What does cause and effect mean?

 

Dr. Vijai S Shankar MD.PhD.

Published on www.acadun.com

The Netherlands

15th February 2014

 

 

What does cause and effect mean?

Cause is a person or a thing that gives rise to an action, phenomenon or condition. An effect is a change in a person, thing, phenomenon or condition. The change in a person, thing, phenomenon or condition is the result or consequence of a cause too, because a person or a thing is a cause.

 

This means that effect is a change in a cause and cause is a change in effect. Therefore, it would be impossible to determine the original cause or the original effect. The first cause or the first effect can never be determined. It is similar to the chicken and egg conundrum, whether the egg came first or the chicken. All that could be said would be that an egg is a compressed chicken and a chicken is an expressed egg.

 

Life has many conundrums. For example, did the seed come first or the tree, did the animal come first or the fertilized ovum, did man come first or the fertilized ovum? And all that could be said would be that a tree is an expressed seed, and a seed is a compressed tree, and man and animal is an expressed fertilized ovum, and a fertilized ovum is a compressed man or an animal.

 

The anatomy and physiology of every living species, including human beings, evolves spontaneously, uncontrollably and unpredictably in life. Therefore, the structure, form, shape, colour, functions, movements and behaviour are unique and different to each, meaning they may be similar, but never identical. If they were identical, every species, including the human being’s structure, form, shape, colour, functions, movements and behaviour would be the same, but they are not. So a definite cause leading to a definite effect is impossible to be determined. The species human being does nothing to see, to hear, to smell, to taste, to touch, to think or to move. They all happen to a human being. They are the human being’s survival instincts and they happen spontaneously, uncontrollably, and unpredictably, just as the survival instincts happen to all species, spontaneously, uncontrollably, and unpredictably by the intelligence of life or God, without cause or effect. Though cause and effect are identified, they are a matter of opinion, but not actual.

 

The human being only claims that he can see, hear, speak, think, move, smell, taste, touch and behave. If everything that exists is examined as to what it is made up of, it emerges that it is all made up of atoms, which are basically light. Therefore, the claim of identifying cause and effect is false, that is illusory and not real, for, in order for cause and effect to be separate from each other, time would be required. As time is absent in life, because everything is light, cause and effect is illusory rather than real. The enlightened sages have proclaimed that life is without cause or effect, meaning causeless and effectless.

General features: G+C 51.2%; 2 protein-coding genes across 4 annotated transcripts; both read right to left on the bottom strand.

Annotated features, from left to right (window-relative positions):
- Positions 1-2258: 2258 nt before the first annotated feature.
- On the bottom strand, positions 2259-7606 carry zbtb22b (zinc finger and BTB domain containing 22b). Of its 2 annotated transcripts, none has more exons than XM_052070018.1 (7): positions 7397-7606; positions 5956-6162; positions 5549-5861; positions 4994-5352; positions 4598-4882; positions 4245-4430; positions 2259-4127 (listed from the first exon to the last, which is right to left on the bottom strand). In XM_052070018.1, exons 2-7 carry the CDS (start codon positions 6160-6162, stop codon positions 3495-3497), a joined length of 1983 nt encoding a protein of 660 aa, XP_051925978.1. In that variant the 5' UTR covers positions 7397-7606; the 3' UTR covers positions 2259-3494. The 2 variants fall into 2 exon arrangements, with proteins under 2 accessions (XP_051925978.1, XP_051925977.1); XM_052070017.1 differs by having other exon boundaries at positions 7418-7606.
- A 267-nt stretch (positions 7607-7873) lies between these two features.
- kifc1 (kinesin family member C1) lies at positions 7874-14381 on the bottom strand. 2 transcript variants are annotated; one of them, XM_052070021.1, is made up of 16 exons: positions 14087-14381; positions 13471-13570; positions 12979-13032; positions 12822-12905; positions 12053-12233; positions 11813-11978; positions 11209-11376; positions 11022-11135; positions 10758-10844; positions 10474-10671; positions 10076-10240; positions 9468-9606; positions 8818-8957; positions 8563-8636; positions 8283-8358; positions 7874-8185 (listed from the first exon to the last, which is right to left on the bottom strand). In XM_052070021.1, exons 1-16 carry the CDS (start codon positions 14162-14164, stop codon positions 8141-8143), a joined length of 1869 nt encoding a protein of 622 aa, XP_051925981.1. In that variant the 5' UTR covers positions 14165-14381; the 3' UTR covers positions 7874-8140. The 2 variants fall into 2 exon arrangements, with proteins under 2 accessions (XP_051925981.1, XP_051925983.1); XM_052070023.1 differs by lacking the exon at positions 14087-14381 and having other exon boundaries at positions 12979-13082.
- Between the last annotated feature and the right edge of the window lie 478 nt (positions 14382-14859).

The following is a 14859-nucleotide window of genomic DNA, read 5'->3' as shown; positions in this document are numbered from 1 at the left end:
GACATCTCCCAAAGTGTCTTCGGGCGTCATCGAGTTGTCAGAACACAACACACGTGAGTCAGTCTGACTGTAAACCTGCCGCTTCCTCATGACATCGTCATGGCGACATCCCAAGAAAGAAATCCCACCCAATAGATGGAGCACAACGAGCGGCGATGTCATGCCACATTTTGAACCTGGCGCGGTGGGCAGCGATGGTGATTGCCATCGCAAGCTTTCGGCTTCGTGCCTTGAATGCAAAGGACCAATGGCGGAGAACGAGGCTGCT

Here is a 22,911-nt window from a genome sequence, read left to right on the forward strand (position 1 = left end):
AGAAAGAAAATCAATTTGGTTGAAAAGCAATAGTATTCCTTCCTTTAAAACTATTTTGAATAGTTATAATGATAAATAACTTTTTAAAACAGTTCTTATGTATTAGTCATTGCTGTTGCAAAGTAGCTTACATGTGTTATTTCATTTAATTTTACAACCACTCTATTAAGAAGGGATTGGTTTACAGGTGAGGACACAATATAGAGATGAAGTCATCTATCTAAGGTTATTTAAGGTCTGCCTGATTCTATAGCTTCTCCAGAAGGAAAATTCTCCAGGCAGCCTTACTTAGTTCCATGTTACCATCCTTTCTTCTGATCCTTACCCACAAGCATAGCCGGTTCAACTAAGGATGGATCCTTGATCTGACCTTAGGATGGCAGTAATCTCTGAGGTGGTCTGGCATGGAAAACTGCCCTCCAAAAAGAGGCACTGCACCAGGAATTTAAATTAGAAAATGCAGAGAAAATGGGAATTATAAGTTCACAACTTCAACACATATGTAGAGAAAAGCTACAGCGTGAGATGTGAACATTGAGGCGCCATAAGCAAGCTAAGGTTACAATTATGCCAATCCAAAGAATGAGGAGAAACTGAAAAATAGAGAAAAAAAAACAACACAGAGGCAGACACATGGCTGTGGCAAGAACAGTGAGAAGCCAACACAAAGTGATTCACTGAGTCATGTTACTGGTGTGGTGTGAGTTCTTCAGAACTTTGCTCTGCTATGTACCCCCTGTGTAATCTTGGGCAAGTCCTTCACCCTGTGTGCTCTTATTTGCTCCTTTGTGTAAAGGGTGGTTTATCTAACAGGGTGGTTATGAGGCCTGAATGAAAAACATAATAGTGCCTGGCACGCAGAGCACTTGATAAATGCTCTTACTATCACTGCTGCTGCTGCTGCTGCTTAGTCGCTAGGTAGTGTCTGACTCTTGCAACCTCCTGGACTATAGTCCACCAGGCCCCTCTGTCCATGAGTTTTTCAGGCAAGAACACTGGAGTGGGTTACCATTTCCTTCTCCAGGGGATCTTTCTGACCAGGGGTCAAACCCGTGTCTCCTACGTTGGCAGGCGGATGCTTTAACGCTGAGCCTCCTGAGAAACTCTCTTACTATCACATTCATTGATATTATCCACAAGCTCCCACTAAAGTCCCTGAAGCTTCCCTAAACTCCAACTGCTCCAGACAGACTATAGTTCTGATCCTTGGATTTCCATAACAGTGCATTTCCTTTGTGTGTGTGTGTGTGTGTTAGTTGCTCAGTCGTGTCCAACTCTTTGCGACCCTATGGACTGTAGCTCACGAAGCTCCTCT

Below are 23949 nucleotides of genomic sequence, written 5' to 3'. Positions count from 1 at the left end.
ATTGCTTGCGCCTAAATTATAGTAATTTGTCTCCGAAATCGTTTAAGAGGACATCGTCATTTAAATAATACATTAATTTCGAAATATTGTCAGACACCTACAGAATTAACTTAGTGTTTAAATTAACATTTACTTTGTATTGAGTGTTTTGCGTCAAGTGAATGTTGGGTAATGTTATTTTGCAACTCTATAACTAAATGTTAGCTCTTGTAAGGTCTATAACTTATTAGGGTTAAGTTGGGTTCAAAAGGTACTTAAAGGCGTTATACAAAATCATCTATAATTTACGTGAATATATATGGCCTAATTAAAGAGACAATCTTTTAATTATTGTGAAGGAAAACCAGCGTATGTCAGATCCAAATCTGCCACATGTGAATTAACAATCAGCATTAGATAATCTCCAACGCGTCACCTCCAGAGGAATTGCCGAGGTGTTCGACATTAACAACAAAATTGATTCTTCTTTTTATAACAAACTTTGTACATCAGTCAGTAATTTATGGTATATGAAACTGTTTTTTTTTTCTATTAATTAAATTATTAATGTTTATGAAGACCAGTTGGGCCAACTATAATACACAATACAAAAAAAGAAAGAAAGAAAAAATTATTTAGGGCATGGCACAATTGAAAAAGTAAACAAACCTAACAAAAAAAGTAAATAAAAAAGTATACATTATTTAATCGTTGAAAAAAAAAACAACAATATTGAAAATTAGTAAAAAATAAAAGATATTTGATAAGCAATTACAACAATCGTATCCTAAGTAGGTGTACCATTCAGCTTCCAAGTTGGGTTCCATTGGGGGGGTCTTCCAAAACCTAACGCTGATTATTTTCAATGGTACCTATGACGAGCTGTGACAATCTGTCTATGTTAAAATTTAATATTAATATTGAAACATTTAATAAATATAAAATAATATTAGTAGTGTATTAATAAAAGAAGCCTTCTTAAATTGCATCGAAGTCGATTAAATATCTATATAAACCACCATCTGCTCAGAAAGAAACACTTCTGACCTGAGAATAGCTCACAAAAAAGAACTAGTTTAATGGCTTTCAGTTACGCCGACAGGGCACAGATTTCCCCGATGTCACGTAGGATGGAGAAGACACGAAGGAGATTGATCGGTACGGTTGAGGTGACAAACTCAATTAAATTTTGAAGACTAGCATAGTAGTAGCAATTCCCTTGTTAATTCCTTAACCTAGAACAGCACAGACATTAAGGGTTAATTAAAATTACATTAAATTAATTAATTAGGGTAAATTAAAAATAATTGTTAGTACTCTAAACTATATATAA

So what does cause and effect mean? Just like the other conundrums cause and effect too is life’s conundrum. A cause is a compressed effect and an effect is an expressed cause.


Author: Dr. Vijai S. Shankar
© Copyright V. S. Shankar 2013

 

Editor’s Note:
This article is a serious challenge to and an enlightened refutation of a deeply-rooted doctrine in the mind of man - the doctrine of cause and effect. Man’s intelligence is continually being tested. He loves to take a stand, or rather he is determined to take a stand on his understanding of life. The doctrine of cause and effect is well established in man’s thinking and teaching, and is the basis for extensive and expensive programmes of research and exploration. However, enlightened understanding of this doctrine here reveals it as unreal and illusory. How will this revelation be received by thinking readers? The mind is not disposed to allow such contrary ideas and may forcefully dismiss the conundrum thrown up by this article. Such is the nature of mind and there is no fault in its nature. Life, though, is not the effect of any cause, however noble, or the cause for any effect – it makes no mistakes.
Julian Capper, U.K

 

Translater’s Note:

Relative logic, since the Greek philosopher Aristoteles and probably even before, defines that A is not “not A“. Absolute logic, however, reveals that A and everything else in this world, i.e. “not A“, is basically light. This does not mean that relative logic does not exist. It means that light appears in different, separate forms to the human mind; thus logic is valid within the mind only because of apparent but illusory separation, whereas separation, and logic, is absent in life, which is a singular flow, inseparable and timeless. Cause and effect, a logical conclusion that B happens because of A, is the basis of man’s logical thinking in daily life as well as in science. The enlightened realize that logic and especially the concept of cause and effect, does not apply to life but only to the mind. This insight shared in this article reveals that the human mind’s logic is just relative and not absolute. 

Marcus Stegmaier

 

Dutch translator’s note:

The mind perceives life as separate events, separate images, like on a filmstrip. The mind sees the images one after the other, which suggests time. Everything is moving continuously, it is impossible to find the beginning, or cause, of a movement. Still the mind is convinced life exists of separate events, which are, according to him, the effect of a preceding cause. If everything is light, then what the mind distinguishes: past, present, future, cause and effect, is in fact light and is therefore present simultaneously, without time. The thinking mind is being challenged to face the limits of its thoughts.

Paula Smit, The Netherlands

 

 

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